I feel really good about this woman. I hope she keeps on keeping me. I could list off the the ways she impresses me, but I've been thinking about it and I've decided to condense it into three main pieces of amazement.

Her laid back cheerfulness. I only list this because it's to the nth degree. She is what everyone wants to come home to and what everyone desires in a travel companion. She is cheerful, happy and loving enough that it perfectly counters the stress at work or other inconveniences of life that may be invading my busy mind, but she's not so bubbly head cheerleader ra-ra-sis-boom-unicorns-and-rainbows-ba that it annoyingly feels as though she doesn't know what life is really like. If things are going well, she makes them feel even better. If things are tough, she makes them feel fine. She's not an alarmist (like I am sometimes). She's nice. She thinks of others. She thinks of me a lot. She's cheerful in a comforting way, not an annoying way. I'm noticing now as I'm trying to write it, that this is quite difficult to express why this is so impressive in today's world. I figure you either know her and you get it, or you don't and you think I'm just going on and on about something kind of abstract and generic.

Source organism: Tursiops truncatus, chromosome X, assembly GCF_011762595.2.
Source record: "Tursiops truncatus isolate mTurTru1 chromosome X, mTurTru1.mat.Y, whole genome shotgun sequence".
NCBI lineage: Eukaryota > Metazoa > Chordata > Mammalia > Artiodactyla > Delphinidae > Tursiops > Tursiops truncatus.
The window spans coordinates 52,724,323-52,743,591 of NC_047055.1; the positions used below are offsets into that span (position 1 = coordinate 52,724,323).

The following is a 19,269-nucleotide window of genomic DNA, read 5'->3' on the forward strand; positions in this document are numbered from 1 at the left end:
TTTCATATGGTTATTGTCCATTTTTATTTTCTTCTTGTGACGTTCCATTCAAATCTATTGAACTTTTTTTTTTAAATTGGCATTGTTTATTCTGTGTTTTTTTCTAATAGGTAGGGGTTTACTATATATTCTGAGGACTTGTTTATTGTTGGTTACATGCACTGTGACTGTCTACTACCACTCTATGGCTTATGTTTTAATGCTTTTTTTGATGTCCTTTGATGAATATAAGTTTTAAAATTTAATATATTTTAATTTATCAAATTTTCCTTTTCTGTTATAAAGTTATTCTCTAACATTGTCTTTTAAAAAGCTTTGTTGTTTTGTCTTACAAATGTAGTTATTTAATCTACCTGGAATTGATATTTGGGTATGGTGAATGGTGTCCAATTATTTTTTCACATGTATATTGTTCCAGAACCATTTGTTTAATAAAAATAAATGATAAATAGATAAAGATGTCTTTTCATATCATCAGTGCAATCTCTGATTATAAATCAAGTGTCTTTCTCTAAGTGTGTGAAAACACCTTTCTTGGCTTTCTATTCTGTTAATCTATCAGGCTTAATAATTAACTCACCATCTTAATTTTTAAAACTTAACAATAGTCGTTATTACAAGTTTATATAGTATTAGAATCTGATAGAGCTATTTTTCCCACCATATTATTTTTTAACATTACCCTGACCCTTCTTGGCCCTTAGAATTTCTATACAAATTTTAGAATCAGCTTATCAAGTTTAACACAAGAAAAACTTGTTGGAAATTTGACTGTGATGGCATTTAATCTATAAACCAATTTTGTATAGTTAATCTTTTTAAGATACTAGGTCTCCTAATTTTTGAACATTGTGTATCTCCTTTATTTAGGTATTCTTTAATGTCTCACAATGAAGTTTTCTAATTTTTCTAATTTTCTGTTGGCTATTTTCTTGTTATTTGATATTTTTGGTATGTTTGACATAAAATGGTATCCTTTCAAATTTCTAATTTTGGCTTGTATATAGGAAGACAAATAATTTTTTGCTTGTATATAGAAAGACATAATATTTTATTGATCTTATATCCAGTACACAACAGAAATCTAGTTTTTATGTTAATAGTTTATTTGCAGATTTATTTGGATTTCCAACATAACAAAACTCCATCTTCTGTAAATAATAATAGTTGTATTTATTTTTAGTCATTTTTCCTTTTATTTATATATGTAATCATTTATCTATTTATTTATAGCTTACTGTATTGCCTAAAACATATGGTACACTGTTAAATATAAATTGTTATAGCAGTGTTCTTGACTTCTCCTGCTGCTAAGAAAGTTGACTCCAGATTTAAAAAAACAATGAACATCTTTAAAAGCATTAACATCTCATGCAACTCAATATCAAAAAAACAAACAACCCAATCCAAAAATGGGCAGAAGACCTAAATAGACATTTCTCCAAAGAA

When I was in London for about 3 months without her this summer, that time served as a perfect case study for how her presence can clear the clouds of life. Or rather, how the lack of her presence can make a big difference. Now I'm home and kind of twitterpated. Sorry.